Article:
Soccer gets roughed up in spring exhibitions

By Audrey Henkels

Losing two and tying one of its three exhibition games at Northwestern Sunday, men’s soccer used the day to kick off its preseason preparation for next fall.

“The games exposed some of the things we need to work on and don’t do as well,” head coach Scott Wiercinski explained. “They were very telling for what we need to continue to put emphasis on and train in practice.”

The Maroons played three 45-minute games on Sunday, losing 2–0 to DePaul, tying UW–Parkside 0–0, and then losing 3–0 to the Wildcats.

The focus for each of the games was the same as what Chicago hopes to accomplish during the spring season: develop good team shape, ball speed, and defensive organization.

“I think our lack of ball speed showed against three very athletic teams,” Wiercinski said. “I thought our defensive organization was good at times but inconsistent throughout the day. Our team shape was adequate for the most part but we gave up five goals and didn’t score any so it wasn’t superb.”

“Playing offense is much more reliant on understanding teammates and is usually the last thing that comes along,” he continued. “The teams we played were really good, so it’s not a huge shock that we didn’t score.”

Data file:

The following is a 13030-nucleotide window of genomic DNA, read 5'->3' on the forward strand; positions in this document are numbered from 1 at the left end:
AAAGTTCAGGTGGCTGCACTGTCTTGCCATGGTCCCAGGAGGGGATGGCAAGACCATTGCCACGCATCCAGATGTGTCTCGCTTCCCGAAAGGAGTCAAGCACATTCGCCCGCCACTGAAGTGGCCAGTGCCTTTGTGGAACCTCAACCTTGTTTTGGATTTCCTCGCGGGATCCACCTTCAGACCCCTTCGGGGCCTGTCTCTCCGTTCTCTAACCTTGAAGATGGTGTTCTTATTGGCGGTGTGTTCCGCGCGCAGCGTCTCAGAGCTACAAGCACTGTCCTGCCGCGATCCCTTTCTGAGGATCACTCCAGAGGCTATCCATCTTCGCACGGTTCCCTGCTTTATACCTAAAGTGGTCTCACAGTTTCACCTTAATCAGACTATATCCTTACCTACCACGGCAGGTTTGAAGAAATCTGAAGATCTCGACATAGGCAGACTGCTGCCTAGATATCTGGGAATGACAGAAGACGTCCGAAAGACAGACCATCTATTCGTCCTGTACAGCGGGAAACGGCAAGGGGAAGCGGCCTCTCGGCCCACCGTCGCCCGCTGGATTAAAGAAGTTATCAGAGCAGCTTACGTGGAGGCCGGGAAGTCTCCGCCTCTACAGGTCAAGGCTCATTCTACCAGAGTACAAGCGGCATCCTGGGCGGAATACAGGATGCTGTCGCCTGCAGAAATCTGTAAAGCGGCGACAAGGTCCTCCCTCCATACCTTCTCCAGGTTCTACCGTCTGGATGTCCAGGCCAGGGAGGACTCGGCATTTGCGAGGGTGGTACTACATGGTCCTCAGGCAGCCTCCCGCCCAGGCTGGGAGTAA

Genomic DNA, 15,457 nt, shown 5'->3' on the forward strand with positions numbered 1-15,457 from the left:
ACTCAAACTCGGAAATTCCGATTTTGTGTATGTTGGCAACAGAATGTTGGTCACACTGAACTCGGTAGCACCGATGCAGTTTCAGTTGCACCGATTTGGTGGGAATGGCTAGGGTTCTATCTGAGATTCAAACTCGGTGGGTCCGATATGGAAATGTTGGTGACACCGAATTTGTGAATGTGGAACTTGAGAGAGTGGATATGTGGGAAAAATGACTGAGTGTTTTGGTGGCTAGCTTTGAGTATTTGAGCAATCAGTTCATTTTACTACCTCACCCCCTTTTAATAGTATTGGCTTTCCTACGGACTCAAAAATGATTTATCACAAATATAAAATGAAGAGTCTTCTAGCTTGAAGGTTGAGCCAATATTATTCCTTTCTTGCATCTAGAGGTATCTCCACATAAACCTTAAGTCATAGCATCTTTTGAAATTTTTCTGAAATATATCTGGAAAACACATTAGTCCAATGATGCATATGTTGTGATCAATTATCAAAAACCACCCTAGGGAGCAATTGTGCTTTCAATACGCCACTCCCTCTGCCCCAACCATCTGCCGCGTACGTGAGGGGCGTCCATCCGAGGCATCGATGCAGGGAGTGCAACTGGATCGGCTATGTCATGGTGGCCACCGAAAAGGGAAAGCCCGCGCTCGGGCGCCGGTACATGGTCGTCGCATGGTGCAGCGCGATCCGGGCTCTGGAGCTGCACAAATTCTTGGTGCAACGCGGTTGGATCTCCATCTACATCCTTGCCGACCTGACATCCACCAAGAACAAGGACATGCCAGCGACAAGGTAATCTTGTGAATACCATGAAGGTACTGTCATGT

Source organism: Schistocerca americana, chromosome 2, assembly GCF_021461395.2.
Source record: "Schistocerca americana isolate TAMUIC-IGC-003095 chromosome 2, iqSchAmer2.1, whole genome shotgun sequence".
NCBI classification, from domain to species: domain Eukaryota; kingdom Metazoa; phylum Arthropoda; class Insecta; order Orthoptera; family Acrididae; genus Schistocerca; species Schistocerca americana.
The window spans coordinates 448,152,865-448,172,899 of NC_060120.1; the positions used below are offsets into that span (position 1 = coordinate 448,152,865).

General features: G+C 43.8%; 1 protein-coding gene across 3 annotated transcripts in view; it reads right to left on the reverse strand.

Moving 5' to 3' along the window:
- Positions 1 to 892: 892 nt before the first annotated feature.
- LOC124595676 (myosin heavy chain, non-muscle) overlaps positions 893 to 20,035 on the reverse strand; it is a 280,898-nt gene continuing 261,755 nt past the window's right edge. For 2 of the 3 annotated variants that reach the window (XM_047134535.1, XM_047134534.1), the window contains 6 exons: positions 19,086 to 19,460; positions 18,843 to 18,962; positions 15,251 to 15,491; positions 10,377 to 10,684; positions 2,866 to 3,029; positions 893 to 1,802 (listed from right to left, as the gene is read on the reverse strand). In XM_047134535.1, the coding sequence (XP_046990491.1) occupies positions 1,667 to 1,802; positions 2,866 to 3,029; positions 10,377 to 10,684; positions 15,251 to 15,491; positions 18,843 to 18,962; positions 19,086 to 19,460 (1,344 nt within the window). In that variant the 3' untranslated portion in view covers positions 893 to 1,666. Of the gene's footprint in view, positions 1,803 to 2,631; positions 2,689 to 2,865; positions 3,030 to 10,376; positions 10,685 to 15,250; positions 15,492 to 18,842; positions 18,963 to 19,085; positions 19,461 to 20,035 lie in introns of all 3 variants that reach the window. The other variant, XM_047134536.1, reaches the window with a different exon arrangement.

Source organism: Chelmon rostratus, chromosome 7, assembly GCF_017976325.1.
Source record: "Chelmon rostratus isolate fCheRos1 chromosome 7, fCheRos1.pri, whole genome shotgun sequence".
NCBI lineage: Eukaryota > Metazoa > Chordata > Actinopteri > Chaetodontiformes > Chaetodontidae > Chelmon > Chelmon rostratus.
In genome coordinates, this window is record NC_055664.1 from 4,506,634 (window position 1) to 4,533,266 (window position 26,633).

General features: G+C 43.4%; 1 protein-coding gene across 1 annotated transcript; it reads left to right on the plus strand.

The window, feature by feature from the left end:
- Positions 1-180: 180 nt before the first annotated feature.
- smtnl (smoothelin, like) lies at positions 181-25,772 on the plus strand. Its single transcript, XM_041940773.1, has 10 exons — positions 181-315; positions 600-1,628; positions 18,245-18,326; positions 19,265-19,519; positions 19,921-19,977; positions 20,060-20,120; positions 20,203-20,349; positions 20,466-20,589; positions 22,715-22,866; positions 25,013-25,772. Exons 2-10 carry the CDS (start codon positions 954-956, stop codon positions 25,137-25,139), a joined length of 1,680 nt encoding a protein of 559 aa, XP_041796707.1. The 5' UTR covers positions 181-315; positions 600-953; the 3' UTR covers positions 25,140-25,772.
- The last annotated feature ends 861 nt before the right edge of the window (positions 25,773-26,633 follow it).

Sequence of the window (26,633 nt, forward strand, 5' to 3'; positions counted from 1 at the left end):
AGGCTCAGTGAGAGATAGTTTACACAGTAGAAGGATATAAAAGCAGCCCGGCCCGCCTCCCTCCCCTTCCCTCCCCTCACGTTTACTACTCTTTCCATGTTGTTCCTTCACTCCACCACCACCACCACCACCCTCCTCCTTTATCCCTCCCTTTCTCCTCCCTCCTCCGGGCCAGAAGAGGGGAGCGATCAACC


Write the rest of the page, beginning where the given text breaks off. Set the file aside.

While the Maroons have only had 12 practices in the Spring Quarter, the squads they played—all of which were either D-I or D-II schools—have been on the field four or five times a week for several months.

“Not surprisingly, more play can lead to more team cohesion,” Wiercinski said.

He believes the team’s best performance on Sunday was in the scoreless draw against UW–Parkside.

“Both DePaul and Northwestern had a lot of ball and a lot of possession, and we were not quite as organized and patient defensively,” he explained.

“I thought looking at the day the problem was that we didn’t have enough players playing well throughout the day, although a lot of players played well at different times.”

Gaining the coach’s notice this weekend was a bevy of first-years, demonstrating the importance of youth to the team. Wiersinski cited rookie defenders Cory Herrick and Steven McRae and midfielders Kenzo Manners and Ryan Fitzgerald as well as second-year defender Andrew Marshall as turning in solid performances.

Experimenting with two formations throughout the day, the Maroons found that the 4-4-2 was slightly more successful.

“Playing good teams like we did is a really good barometer from which to measure our progress and see where we’re at,” Wiercinski said. “It’s a very important exercise to go through. Now we can look forward and improve for the rest of the spring and next fall.”